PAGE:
Saturday, October 23, 2021

UCHealth furloughs more than 100 employees as most workforce complies with vaccine mandate

Officials said Monday that UCHealth fired more than 100 employees, including 54 in Metro Denver, who refused to comply with the Colorado health system’s COVID-19 vaccine mandate.

A state mandate announced in August allows Colorado health care workers to be fully vaccinated or obtain an approved medical or religious exemption by October 31. But UCHealth implemented its mandate with a deadline of October 1.

Of UCHealth’s 26,500 employees, 119 — or less than 0.5% of the system’s workforce — did not receive a COVID-19 vaccine or one of the exemptions, spokesman Dan Weaver said in an email.

Weaver said in a statement, “Anyone who left UCHealth employment is welcome – and encouraged – to re-apply for their positions after they have decided to be vaccinated against COVID-19. should do and return.”

The vaccine mandate has actually improved staffing levels, Weaver said in the statement, as fewer workers are testing positive for the virus.

Denver’s vaccine mandate went into effect on October 1, and more than 98% of the city’s workforce either vaccinated or approved a waiver.

Two surveys in June found that nearly half of illiterate workers said they would quit their jobs if the shot became mandatory, but most employers who have publicized data about their mandates reported that the number of quitters was actually about 1 % to 2%.

Several factors may be at play: In June, mandates were much less common, making it more likely that a non-vaccinated person could get a similar job in a facility that would not require the shot. A federal mandate unveiled in September requires employees in all health care facilities that receive money from Medicare or Medicaid — nearly every facility in the country — to be vaccinated, which means that most non-vaccinated employees The only option for PTSD is to give up health care altogether.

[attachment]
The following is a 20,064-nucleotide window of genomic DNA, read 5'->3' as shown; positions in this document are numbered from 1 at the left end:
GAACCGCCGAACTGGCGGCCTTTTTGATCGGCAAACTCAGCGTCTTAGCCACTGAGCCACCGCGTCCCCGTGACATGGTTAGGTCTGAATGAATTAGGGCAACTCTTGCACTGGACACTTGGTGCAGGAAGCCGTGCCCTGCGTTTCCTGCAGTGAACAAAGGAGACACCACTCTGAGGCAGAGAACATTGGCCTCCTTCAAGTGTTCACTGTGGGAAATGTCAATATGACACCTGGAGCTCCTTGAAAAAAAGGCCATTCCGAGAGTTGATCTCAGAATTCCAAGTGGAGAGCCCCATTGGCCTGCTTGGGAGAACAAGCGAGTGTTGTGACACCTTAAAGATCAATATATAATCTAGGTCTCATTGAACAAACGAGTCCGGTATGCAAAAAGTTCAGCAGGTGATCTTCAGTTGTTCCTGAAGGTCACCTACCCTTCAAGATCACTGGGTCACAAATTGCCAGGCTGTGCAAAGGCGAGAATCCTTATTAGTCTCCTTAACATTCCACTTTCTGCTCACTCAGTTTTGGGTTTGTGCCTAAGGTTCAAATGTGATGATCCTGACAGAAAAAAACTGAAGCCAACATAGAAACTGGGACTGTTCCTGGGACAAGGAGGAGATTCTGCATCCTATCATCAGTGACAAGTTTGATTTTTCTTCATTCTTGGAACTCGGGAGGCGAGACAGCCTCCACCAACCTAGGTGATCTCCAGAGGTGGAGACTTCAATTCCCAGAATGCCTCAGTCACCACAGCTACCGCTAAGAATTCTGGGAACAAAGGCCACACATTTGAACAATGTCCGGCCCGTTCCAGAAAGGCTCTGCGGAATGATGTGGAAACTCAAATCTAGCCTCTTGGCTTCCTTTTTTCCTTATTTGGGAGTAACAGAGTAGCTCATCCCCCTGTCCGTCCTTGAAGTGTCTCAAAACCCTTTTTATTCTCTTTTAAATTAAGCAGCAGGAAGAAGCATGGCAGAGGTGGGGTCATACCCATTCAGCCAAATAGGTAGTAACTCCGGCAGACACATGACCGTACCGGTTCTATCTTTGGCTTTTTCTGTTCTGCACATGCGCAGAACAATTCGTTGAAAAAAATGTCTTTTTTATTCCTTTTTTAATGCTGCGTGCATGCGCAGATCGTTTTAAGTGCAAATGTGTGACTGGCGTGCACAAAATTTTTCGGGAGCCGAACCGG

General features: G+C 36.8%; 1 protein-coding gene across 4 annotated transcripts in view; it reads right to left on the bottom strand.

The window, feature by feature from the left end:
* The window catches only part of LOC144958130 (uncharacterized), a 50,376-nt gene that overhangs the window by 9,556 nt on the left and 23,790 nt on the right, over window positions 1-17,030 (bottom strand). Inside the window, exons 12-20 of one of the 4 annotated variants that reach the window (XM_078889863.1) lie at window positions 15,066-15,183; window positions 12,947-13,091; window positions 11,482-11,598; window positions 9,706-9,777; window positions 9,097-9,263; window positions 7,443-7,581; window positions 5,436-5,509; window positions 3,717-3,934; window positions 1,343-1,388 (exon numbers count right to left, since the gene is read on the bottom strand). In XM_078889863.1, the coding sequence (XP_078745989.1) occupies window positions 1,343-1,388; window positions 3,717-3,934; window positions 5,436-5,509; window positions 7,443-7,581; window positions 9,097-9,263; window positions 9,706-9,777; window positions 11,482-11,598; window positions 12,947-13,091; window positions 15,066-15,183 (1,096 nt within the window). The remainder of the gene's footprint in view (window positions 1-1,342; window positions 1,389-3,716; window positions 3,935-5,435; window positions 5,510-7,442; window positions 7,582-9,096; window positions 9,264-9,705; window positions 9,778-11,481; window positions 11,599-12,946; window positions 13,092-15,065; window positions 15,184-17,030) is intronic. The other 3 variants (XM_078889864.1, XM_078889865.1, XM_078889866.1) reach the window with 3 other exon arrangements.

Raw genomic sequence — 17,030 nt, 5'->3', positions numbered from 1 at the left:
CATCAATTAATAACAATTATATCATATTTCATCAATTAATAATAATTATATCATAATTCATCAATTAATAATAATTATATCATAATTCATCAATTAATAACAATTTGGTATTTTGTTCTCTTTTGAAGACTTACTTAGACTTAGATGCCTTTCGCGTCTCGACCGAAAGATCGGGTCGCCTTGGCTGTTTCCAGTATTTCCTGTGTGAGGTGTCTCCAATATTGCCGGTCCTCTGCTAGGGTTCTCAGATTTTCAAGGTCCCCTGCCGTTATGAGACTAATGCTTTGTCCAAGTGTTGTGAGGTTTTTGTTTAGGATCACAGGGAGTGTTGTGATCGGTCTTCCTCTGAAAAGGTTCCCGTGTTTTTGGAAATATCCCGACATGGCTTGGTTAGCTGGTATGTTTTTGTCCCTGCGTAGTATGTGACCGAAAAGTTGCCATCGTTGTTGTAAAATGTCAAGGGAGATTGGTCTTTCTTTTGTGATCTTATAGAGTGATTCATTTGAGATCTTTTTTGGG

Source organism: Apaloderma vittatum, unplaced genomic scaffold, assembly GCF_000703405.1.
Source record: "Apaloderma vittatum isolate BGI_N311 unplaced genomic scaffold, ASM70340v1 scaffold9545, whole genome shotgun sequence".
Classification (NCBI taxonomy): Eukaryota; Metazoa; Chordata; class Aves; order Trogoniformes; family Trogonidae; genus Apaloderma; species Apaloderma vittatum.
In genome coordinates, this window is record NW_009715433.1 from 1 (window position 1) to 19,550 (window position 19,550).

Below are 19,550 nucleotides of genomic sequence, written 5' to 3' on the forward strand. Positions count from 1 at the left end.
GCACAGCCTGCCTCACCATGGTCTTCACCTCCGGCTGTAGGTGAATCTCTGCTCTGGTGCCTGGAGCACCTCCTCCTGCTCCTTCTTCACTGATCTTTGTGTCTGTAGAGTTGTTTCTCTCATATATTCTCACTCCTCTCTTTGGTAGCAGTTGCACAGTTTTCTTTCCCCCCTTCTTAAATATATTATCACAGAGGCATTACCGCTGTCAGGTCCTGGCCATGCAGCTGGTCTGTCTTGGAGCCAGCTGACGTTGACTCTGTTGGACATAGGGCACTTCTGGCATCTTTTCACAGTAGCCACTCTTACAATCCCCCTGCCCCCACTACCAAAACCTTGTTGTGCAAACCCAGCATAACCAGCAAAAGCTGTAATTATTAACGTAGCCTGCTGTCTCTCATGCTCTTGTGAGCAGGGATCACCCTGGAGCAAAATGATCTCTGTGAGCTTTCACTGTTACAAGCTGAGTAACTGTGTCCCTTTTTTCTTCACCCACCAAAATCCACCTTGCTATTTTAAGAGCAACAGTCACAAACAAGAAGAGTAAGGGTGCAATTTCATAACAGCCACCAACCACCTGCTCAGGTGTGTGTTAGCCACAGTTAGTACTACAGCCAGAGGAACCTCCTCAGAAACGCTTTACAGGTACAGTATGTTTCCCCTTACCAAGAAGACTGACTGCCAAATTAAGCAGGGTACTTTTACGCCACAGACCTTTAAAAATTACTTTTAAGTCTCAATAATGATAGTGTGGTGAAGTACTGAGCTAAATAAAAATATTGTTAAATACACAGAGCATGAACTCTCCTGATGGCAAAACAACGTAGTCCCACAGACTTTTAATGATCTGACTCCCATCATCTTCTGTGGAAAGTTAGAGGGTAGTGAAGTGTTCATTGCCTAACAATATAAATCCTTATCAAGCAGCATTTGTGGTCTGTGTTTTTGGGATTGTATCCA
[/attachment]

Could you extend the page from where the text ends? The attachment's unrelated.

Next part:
A handful of hospitals, mostly in New York state, have reported losing up to 5% of staff, and some have cut non-emergency services, however. Smaller and more rural hospitals tend to struggle more with staff after shots became mandatory, due to resistance to the vaccine in their communities and the lack of a deep pool of potential workers.

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People who have been fired for refusing to vaccinate are unlikely to qualify for unemployment benefits, although a statement from the Colorado Department of Labor and Employment said the unemployment office will consider individual circumstances, Such as why the employer considered vaccination necessary and why the employee refused .

“Generally, (unemployment insurance) benefits are for Coloradans who lose work through no fault of their own,” the statement said. “If being vaccinated against COVID-19 is relevant to job performance, the employee will likely not be eligible for UI benefits.”

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